THOMAS BALL (AMERICAN 1819-1911). PAIR OF WHITE MARBLE BUSTS OF BOSTON YOUTHS, 1862.
Sold: $1,800 ($1,500)
Julia Appleton Bird (1894-1983), owner of this pair of busts, descended from the family who established Appleton Farms in Ipswich and Hamilton, Massachusetts in the mid-17th century. The estate was maintained through nine generations, making it the oldest continuously operated farm in the country. She was the daughter of Randolph “Budd” M. Appleton, an avid sportsman and Master of the Hounds at Myopia Hunt Club from 1883-1900 and Helen K. Mixter Appleton, who at age nine was the youngest survivor of a disaster at sea that claimed her parents- the sinking of the Ville du Havre in 1873. The marble busts may be a likeness of Helen’s younger brother, Charles Cutler Mixter (1857-1867).In 1917 Julia married Charles Sumner Bird, Jr. (1885-1980) of the influential Bird family of East Walpole and Boston. Charles’ father, Charles Sumner Bird (1855-1927) may also have been the model for these busts. He was President of the Boston Advertiser Publishing Co. and a candidate for Governor in 1912-1913. His father, Francis William Bird (1809-1894), who established the family’s paper manufacturing business, was a prominent State legislator, anti-slavery leader and candidate for Governor in 1872. He named his son for Charles Sumner, U.S. Senator and the subject of a bronze sculpture by Ball, erected in the Boston Public Garden in 1878.Each raised on a socle. One signed “T. Ball” and dated 1862 on the reverse. Overall height 17 inches.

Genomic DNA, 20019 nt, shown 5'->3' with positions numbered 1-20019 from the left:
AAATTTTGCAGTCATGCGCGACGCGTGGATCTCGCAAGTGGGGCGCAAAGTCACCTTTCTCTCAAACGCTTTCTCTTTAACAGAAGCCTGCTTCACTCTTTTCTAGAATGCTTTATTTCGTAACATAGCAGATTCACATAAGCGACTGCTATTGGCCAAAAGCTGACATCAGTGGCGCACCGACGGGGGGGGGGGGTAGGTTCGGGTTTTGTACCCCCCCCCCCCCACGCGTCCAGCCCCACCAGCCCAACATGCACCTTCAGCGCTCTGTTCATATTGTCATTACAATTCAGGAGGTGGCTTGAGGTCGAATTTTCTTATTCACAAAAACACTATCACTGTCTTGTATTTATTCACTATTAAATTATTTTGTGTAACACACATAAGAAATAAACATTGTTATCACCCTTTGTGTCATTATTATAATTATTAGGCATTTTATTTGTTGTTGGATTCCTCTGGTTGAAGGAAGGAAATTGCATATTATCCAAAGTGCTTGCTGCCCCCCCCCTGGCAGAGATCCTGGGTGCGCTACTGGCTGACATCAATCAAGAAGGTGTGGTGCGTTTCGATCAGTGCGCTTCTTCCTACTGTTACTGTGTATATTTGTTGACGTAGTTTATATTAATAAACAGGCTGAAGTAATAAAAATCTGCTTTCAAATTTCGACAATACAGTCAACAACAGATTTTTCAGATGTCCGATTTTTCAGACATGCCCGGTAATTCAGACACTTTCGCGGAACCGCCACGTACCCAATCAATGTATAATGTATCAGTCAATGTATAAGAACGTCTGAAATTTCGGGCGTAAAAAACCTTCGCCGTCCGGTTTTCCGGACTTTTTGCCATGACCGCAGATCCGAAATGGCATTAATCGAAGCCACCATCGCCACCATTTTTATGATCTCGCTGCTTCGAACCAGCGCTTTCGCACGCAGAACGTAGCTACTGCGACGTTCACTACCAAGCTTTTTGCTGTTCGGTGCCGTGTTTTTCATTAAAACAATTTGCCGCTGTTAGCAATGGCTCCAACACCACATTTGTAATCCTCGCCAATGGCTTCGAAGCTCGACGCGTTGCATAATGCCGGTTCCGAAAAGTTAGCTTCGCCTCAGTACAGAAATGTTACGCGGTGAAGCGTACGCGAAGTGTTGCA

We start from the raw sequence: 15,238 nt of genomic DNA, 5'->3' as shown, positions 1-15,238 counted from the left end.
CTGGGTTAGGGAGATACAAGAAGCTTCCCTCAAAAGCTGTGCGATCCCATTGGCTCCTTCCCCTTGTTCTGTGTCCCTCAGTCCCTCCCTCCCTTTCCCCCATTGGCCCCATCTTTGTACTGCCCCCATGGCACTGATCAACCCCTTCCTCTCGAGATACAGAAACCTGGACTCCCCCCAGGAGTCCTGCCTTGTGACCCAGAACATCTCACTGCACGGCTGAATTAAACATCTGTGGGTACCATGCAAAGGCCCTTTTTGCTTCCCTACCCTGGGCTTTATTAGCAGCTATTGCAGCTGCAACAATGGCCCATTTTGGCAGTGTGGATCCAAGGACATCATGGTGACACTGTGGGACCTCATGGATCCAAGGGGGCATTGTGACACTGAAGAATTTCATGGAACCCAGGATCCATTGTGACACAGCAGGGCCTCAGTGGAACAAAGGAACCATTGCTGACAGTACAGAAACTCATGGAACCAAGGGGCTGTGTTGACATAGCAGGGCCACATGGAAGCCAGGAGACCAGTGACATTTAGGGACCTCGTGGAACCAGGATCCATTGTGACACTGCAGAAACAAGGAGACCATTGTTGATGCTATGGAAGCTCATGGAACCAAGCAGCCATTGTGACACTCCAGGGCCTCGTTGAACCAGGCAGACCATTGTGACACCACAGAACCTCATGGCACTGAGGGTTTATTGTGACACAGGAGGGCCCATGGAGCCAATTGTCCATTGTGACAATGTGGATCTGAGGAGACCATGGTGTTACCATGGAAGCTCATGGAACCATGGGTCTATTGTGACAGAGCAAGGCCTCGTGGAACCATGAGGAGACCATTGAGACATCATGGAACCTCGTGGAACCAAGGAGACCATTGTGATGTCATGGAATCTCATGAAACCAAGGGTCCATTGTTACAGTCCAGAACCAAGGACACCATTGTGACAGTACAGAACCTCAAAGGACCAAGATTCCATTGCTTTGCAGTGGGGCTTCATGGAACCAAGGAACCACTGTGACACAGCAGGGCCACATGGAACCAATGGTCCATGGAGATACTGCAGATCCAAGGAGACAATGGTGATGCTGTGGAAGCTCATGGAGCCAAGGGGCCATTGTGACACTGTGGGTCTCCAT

Provenance: Estate of Julia Appleton Bird (Mrs. Charles Sumner Bird, Jr.) of Ipswich and Boston, 1983; to the present owner.